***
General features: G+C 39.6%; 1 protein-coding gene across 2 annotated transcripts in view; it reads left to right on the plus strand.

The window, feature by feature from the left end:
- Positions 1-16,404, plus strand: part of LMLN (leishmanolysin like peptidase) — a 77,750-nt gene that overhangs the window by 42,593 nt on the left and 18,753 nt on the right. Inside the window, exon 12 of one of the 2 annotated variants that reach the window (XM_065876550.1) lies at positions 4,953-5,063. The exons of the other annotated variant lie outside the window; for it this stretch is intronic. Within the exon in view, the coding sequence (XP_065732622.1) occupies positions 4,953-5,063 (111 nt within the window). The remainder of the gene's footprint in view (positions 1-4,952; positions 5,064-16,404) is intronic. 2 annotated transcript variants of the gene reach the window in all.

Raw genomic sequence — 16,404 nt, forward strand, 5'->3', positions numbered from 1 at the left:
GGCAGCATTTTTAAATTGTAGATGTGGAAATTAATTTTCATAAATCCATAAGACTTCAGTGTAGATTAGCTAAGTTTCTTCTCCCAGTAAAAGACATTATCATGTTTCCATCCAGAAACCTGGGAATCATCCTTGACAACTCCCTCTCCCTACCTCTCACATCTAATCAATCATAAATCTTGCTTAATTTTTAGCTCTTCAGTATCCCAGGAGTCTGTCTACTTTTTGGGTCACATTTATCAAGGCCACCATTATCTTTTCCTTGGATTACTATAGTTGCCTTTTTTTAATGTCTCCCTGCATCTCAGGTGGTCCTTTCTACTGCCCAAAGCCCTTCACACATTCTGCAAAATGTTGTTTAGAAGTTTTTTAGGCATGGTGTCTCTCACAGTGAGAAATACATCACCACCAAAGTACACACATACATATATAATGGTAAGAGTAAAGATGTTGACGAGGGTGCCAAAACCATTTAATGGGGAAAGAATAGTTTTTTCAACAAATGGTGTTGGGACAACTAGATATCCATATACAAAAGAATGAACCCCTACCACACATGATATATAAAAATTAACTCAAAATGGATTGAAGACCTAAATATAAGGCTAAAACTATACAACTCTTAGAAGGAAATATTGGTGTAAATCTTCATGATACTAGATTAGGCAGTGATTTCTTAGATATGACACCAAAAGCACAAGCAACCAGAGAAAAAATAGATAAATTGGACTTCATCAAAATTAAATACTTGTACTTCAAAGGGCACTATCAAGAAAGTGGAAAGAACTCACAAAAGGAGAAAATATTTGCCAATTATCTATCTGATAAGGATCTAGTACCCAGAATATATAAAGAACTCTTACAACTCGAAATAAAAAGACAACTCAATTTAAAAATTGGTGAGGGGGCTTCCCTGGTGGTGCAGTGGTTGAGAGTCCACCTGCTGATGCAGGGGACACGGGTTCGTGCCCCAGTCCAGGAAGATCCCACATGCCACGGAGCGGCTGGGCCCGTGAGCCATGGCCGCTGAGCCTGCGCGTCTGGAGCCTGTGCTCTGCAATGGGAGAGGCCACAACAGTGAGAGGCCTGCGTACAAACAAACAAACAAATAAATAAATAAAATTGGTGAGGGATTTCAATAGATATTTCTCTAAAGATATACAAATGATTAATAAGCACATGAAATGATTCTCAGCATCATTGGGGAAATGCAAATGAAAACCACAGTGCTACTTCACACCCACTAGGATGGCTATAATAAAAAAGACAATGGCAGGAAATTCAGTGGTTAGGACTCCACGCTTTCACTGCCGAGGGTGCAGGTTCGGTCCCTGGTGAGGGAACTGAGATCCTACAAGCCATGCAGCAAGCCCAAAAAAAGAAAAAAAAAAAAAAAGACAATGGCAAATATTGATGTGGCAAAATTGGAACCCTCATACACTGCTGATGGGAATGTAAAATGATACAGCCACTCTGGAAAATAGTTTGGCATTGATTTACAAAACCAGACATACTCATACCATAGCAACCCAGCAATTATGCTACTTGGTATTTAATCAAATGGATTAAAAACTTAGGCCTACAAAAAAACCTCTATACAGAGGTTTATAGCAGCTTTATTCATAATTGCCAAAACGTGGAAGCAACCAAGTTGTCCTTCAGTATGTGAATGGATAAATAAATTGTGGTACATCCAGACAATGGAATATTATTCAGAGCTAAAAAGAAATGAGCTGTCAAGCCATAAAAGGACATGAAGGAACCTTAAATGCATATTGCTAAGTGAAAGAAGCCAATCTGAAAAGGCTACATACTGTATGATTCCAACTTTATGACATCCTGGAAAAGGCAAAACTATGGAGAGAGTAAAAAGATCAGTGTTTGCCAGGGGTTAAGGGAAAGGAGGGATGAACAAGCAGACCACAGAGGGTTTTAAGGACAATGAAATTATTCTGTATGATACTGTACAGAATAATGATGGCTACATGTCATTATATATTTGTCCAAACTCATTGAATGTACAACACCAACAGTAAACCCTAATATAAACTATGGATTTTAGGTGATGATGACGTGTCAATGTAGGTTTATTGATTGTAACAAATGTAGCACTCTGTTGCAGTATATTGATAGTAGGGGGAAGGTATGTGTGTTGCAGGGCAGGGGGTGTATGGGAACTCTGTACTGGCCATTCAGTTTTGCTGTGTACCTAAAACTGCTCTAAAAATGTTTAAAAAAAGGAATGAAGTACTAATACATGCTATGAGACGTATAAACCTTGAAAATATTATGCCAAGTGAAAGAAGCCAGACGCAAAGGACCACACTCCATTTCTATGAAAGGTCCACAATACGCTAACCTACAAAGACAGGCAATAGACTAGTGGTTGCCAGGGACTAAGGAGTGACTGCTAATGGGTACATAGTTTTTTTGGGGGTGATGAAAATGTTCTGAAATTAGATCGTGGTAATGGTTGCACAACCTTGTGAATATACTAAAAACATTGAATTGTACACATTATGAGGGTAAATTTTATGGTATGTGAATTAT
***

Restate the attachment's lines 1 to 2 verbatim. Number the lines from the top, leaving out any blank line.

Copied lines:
General features: G+C 39.6%; 1 protein-coding gene across 2 annotated transcripts in view; it reads left to right on the plus strand.

The window, feature by feature from the left end: